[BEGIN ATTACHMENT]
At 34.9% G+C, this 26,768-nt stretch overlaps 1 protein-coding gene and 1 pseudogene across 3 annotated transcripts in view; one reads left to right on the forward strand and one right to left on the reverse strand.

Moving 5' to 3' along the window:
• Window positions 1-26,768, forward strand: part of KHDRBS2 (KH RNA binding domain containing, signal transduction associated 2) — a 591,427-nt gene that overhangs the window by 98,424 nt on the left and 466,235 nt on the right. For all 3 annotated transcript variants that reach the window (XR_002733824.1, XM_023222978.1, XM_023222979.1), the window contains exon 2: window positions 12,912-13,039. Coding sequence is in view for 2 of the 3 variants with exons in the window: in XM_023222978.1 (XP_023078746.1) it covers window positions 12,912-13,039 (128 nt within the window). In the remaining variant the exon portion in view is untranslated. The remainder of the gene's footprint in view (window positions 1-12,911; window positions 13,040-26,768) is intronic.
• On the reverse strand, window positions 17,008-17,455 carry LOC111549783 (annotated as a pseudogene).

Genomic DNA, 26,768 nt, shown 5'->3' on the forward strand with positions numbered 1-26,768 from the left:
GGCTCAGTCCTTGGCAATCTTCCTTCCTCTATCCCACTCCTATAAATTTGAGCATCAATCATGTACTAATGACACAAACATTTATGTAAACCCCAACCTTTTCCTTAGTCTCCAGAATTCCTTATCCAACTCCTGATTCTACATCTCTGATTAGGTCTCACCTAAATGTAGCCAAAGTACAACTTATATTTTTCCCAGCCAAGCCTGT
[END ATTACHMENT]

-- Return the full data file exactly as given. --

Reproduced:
At 34.9% G+C, this 26,768-nt stretch overlaps 1 protein-coding gene and 1 pseudogene across 3 annotated transcripts in view; one reads left to right on the forward strand and one right to left on the reverse strand.

Moving 5' to 3' along the window:
• Window positions 1-26,768, forward strand: part of KHDRBS2 (KH RNA binding domain containing, signal transduction associated 2) — a 591,427-nt gene that overhangs the window by 98,424 nt on the left and 466,235 nt on the right. For all 3 annotated transcript variants that reach the window (XR_002733824.1, XM_023222978.1, XM_023222979.1), the window contains exon 2: window positions 12,912-13,039. Coding sequence is in view for 2 of the 3 variants with exons in the window: in XM_023222978.1 (XP_023078746.1) it covers window positions 12,912-13,039 (128 nt within the window). In the remaining variant the exon portion in view is untranslated. The remainder of the gene's footprint in view (window positions 1-12,911; window positions 13,040-26,768) is intronic.
• On the reverse strand, window positions 17,008-17,455 carry LOC111549783 (annotated as a pseudogene).

Genomic DNA, 26,768 nt, shown 5'->3' on the forward strand with positions numbered 1-26,768 from the left:
GGCTCAGTCCTTGGCAATCTTCCTTCCTCTATCCCACTCCTATAAATTTGAGCATCAATCATGTACTAATGACACAAACATTTATGTAAACCCCAACCTTTTCCTTAGTCTCCAGAATTCCTTATCCAACTCCTGATTCTACATCTCTGATTAGGTCTCACCTAAATGTAGCCAAAGTACAACTTATATTTTTCCCAGCCAAGCCTGT